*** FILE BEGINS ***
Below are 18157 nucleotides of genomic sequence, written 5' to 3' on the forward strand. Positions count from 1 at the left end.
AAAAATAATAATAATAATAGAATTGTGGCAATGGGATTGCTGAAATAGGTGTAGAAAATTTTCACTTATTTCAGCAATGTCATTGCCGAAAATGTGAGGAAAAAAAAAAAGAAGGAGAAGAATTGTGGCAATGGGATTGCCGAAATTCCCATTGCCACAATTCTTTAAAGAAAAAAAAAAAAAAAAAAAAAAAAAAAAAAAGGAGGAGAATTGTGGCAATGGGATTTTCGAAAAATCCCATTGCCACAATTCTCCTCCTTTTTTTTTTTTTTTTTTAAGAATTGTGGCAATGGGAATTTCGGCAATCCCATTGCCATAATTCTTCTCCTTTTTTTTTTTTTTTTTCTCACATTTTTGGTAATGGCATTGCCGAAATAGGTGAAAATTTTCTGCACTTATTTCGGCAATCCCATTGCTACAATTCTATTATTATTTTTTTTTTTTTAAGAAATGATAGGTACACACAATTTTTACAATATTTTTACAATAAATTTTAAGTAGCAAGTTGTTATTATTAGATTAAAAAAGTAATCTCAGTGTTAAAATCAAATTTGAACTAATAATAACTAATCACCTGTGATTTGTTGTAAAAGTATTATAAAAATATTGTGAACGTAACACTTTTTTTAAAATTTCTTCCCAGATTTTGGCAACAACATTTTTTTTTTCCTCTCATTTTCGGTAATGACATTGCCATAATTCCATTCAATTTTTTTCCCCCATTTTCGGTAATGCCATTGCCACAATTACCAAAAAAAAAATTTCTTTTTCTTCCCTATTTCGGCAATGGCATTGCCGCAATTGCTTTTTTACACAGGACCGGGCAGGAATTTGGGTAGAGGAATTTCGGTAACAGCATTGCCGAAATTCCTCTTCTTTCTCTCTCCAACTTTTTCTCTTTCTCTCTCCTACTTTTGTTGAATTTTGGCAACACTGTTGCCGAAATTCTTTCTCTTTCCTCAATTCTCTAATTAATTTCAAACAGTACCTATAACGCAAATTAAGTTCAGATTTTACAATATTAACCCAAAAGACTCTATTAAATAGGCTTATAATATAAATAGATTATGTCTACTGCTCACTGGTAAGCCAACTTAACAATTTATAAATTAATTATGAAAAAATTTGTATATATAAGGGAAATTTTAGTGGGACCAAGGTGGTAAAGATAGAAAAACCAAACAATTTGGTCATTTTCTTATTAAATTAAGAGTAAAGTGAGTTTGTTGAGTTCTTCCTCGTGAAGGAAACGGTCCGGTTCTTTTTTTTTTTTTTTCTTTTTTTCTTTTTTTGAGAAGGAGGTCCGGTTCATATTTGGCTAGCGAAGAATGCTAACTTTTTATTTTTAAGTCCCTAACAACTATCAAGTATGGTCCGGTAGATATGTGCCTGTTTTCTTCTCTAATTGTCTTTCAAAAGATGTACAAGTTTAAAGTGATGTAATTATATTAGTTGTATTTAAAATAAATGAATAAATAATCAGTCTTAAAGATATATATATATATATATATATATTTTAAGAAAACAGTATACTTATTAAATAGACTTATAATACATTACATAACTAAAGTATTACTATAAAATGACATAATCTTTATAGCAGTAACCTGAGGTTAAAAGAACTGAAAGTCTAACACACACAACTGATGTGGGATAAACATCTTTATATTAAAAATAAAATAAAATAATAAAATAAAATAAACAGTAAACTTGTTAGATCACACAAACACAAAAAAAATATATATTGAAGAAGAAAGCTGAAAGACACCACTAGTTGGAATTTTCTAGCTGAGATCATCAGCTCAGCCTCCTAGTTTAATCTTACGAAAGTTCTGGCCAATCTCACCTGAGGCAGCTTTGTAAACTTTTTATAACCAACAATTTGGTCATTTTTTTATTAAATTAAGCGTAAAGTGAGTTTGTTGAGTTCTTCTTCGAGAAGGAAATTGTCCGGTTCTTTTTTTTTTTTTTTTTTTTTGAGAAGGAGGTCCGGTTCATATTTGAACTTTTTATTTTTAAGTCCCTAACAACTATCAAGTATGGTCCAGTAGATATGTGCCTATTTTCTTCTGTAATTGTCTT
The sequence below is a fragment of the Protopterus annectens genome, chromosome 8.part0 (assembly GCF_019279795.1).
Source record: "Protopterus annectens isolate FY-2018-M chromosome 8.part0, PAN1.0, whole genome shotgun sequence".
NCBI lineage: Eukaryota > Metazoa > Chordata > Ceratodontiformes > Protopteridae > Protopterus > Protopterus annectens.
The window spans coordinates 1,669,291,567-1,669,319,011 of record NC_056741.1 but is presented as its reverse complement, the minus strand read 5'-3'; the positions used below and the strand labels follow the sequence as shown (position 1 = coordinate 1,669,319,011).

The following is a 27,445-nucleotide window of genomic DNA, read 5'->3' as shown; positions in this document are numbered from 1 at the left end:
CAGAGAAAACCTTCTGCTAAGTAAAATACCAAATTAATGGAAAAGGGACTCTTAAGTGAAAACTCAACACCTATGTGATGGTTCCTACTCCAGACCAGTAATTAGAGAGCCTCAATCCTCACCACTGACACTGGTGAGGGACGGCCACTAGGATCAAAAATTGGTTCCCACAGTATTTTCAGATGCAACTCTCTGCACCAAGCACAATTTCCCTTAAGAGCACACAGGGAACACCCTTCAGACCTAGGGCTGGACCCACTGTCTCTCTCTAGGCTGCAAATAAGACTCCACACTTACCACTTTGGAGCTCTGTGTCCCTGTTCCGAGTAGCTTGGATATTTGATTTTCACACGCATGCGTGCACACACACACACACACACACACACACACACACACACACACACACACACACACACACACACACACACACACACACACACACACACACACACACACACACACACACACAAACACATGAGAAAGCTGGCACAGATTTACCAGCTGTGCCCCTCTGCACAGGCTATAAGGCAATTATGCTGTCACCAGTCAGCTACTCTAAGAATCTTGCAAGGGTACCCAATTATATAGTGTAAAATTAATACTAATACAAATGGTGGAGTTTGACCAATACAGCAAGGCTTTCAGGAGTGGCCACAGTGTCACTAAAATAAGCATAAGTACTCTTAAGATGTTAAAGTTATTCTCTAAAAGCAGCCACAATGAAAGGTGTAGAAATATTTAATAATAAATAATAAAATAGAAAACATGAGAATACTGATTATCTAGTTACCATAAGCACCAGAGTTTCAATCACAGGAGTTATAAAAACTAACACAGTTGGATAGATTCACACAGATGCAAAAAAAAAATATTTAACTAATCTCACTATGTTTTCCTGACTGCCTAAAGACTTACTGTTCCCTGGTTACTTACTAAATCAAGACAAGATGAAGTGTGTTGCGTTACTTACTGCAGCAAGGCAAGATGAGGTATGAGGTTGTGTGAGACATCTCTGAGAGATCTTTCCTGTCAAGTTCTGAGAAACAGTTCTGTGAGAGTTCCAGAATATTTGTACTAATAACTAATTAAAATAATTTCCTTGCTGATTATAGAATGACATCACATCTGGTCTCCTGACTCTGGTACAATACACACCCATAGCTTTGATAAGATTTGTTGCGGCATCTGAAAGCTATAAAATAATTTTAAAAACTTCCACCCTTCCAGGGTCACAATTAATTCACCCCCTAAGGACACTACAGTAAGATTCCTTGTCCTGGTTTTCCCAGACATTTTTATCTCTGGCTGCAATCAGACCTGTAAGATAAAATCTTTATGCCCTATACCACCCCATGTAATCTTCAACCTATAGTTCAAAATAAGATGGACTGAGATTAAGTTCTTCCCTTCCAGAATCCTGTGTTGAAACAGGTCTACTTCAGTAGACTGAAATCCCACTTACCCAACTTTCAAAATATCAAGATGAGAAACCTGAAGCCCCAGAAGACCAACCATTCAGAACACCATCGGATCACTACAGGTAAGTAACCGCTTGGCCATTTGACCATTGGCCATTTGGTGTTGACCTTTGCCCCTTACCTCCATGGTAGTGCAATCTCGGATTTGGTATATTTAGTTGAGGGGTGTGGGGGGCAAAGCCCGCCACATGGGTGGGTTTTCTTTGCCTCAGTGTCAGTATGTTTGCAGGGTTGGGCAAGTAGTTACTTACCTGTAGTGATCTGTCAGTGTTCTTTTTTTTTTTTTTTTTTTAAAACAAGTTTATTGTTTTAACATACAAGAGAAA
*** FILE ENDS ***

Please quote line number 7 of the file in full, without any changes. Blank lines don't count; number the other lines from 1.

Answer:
The following is a 27,445-nucleotide window of genomic DNA, read 5'->3' as shown; positions in this document are numbered from 1 at the left end: